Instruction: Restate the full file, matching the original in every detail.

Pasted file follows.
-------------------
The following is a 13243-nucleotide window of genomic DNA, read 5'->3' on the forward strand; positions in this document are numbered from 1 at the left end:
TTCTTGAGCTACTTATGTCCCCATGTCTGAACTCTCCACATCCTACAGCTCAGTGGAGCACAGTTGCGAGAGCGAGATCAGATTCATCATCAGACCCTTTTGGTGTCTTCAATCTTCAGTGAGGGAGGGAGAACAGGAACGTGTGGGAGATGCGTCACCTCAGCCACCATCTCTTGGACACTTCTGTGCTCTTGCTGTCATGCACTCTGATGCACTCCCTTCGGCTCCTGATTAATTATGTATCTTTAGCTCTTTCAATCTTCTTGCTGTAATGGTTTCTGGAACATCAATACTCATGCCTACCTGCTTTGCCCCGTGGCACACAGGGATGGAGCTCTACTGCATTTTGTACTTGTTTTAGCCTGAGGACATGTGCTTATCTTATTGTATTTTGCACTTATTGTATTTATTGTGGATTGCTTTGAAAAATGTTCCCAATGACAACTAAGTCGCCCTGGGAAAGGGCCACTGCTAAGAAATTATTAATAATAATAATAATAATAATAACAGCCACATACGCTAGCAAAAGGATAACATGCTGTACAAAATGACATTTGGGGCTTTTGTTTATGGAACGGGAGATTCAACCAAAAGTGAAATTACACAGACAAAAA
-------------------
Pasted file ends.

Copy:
The following is a 13243-nucleotide window of genomic DNA, read 5'->3' on the forward strand; positions in this document are numbered from 1 at the left end:
TTCTTGAGCTACTTATGTCCCCATGTCTGAACTCTCCACATCCTACAGCTCAGTGGAGCACAGTTGCGAGAGCGAGATCAGATTCATCATCAGACCCTTTTGGTGTCTTCAATCTTCAGTGAGGGAGGGAGAACAGGAACGTGTGGGAGATGCGTCACCTCAGCCACCATCTCTTGGACACTTCTGTGCTCTTGCTGTCATGCACTCTGATGCACTCCCTTCGGCTCCTGATTAATTATGTATCTTTAGCTCTTTCAATCTTCTTGCTGTAATGGTTTCTGGAACATCAATACTCATGCCTACCTGCTTTGCCCCGTGGCACACAGGGATGGAGCTCTACTGCATTTTGTACTTGTTTTAGCCTGAGGACATGTGCTTATCTTATTGTATTTTGCACTTATTGTATTTATTGTGGATTGCTTTGAAAAATGTTCCCAATGACAACTAAGTCGCCCTGGGAAAGGGCCACTGCTAAGAAATTATTAATAATAATAATAATAATAATAACAGCCACATACGCTAGCAAAAGGATAACATGCTGTACAAAATGACATTTGGGGCTTTTGTTTATGGAACGGGAGATTCAACCAAAAGTGAAATTACACAGACAAAAA